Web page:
Nofziger stayed with Reagan, through the “Kitchen Cabinet” days, through the Citizens for the Republic days, through the landslide presidential victory in 1980 and the resulting administration. Nofziger, unlike so many Republicans of late, stayed with Reagan beyond his death in 2004 by staying true to the conservative principles that made both Reagan and America great in the 1980s.
Reagan’s affection for Lyn Nofziger might best be found in his use of the name “Lynwood” for him. Nofziger told interviewers Stephen Knott and Russell Riley in their brilliant 2003 interview for the Miller Center for Public Affairs — which I highly recommend Reaganites and Lynites read — it was just something Reagan did:
“You’ve mentioned the fact that he always called you Lynwood. What was that? Did you ever attempt to straighten him out on that front?” asked Knott and Riley.
Nofziger replied: “No, he called me Lynwood. He did it time after time after time. My name is Franklyn, which I hate, and I’ve never gone by it. I know that when someone calls me Franklin, that they don’t know me. I don’t know. I guess it was kind of a term of affection.”
Nofziger also spoke to the notion that there was a “veil” that surrounded Ronald Reagan:
“There was, I always felt — less as I got used to it — but I always felt that no matter how cordial he was, how congenial he was, and how well you got along, there was always something there between him and you. I couldn’t put a finger on it, but you just never felt that you got really next to him. I would talk to other people who felt the same way, and Nancy never said this to me, but I’m told Nancy said the same thing.”
Many accounts of Nancy Reagan’s — some even attributed, perhaps falsely, to Nofziger — overbearing protectiveness of her husband portray a woman who viewed people around Reagan as either helping or hurting him. But it was an often misunderstood Nancy Reagan who afforded Nofziger what was perhaps his best moment before the press, when she passed along to him Reagan’s quip after the Hinckley shooting, “Honey, I forgot to duck.” Nofziger’s conveyance of that anecdote to the media helped bring humor and hope to a shocked American public: it was why he was perhaps the finest spokesman a political figure could ever want to have.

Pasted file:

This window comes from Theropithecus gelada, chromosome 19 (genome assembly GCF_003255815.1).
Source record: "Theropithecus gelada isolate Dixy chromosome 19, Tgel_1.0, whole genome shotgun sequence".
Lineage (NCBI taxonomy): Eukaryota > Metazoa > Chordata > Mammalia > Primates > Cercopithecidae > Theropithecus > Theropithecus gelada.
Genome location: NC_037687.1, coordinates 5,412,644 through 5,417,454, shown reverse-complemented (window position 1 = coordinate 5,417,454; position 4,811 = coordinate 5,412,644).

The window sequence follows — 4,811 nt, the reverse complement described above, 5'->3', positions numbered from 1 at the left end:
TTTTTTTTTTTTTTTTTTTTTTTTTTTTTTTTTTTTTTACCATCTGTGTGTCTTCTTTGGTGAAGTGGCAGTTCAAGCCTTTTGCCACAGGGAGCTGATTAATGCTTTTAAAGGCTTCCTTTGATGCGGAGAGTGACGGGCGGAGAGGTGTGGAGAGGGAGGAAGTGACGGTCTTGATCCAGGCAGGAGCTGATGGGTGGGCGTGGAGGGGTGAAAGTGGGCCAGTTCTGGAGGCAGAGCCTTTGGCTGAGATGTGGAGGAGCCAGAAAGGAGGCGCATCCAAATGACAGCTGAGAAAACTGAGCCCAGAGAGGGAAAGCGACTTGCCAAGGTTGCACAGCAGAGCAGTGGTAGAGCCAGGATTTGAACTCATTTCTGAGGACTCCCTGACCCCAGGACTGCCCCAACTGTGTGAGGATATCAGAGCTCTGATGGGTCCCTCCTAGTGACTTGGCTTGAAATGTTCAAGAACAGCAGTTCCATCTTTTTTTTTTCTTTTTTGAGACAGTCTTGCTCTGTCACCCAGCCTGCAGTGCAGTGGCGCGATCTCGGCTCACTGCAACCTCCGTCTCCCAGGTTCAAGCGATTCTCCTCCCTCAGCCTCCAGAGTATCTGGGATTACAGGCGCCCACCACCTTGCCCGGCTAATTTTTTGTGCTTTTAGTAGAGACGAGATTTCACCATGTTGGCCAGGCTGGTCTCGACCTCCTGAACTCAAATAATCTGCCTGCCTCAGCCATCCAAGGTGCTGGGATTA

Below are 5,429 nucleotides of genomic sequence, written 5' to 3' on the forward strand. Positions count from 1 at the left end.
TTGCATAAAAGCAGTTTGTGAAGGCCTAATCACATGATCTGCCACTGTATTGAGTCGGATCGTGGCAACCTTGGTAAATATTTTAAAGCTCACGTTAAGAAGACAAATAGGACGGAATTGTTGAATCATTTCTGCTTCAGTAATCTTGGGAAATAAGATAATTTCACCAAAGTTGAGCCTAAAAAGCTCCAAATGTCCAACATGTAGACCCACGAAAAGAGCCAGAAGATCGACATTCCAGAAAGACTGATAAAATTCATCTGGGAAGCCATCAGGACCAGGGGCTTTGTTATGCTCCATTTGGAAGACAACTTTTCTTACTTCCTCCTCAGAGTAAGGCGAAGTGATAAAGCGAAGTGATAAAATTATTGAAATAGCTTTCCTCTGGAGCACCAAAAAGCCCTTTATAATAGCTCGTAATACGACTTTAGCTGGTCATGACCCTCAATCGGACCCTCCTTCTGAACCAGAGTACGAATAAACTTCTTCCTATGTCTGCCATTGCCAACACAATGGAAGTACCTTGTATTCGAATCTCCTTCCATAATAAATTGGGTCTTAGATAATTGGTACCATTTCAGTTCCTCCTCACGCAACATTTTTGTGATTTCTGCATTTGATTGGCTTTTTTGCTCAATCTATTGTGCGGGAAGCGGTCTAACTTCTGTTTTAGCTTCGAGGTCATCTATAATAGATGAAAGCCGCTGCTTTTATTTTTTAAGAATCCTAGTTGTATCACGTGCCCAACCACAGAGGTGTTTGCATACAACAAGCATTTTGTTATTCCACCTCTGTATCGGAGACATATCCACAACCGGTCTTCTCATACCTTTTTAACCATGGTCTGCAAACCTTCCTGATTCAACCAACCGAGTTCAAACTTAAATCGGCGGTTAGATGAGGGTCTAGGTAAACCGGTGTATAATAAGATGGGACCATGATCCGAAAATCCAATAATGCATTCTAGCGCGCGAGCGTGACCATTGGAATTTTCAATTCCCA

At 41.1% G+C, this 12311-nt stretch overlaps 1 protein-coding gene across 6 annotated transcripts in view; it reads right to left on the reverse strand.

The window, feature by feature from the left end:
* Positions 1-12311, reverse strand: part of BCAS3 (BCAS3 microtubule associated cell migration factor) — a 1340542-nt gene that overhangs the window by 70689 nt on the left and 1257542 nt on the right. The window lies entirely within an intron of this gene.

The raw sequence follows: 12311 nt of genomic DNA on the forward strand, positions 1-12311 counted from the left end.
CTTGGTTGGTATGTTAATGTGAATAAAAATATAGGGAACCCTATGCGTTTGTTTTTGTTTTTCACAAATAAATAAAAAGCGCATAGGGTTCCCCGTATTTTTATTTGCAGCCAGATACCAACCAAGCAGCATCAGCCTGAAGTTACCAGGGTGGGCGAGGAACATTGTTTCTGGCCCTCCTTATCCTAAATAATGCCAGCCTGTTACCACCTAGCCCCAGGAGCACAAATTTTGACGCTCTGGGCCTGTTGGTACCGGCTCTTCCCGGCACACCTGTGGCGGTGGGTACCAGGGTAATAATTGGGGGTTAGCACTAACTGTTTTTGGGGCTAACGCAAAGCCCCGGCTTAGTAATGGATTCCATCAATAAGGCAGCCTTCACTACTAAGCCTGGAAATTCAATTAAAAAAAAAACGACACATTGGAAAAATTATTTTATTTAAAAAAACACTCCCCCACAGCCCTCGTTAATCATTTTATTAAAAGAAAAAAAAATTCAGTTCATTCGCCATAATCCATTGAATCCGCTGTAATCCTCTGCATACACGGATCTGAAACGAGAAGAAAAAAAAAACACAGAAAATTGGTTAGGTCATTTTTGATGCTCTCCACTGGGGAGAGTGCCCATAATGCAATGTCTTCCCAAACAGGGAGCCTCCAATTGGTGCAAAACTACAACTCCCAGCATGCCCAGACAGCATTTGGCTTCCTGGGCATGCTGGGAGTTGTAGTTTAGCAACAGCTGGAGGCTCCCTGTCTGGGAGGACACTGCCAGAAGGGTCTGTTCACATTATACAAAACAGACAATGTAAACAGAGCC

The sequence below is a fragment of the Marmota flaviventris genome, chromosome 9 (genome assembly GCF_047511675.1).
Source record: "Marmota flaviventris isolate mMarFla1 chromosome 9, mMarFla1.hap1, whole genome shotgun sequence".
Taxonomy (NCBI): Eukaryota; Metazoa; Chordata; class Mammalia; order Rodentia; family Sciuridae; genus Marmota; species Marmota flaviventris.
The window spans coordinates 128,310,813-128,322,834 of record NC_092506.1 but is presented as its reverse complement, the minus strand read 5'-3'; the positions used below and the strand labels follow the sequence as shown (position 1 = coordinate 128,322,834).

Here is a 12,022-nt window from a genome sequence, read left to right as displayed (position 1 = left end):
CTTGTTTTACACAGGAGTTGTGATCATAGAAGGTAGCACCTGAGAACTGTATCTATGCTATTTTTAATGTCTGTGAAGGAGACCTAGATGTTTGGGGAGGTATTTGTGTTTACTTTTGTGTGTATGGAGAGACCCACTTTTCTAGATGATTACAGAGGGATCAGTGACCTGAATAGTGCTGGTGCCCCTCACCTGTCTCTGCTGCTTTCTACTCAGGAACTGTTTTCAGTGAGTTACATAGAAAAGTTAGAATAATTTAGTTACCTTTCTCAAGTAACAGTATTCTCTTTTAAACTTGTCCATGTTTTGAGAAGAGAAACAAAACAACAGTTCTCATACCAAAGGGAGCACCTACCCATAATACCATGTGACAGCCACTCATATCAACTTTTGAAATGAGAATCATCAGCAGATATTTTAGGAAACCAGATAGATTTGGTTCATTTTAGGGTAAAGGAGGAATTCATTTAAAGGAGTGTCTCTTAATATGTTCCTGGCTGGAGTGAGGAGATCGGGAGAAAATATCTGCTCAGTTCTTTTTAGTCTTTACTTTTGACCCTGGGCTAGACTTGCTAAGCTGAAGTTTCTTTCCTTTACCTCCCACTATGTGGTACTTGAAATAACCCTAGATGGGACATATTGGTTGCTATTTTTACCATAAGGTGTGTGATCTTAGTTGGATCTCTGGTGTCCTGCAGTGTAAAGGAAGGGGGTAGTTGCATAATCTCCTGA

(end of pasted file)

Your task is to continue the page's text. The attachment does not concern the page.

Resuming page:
A man of faith in a godless age is hitting Americans where it hurts.
Mr. and Mrs. American Spectator Reader, let P.J. O’Rourke talk sense to your kids.
In Britain, defending your property can get you life.
The debacle of this president’s administration is both a cause and a symptom of the decline of American values. Unless Congress impeaches him, that decline will go on unchecked. An eminent jurist surveys the damage and assesses the chances for the recovery of our culture.
It won’t take long for conservatives to scratch this presidential wannabe off their 2008 scorecard.
The American Christmas, like the songs that celebrate it, makes room for everybody under the rainbow. Is that why so many people seem to be hostile to it?
Was the President done in by the economy, or by the politics of the economy?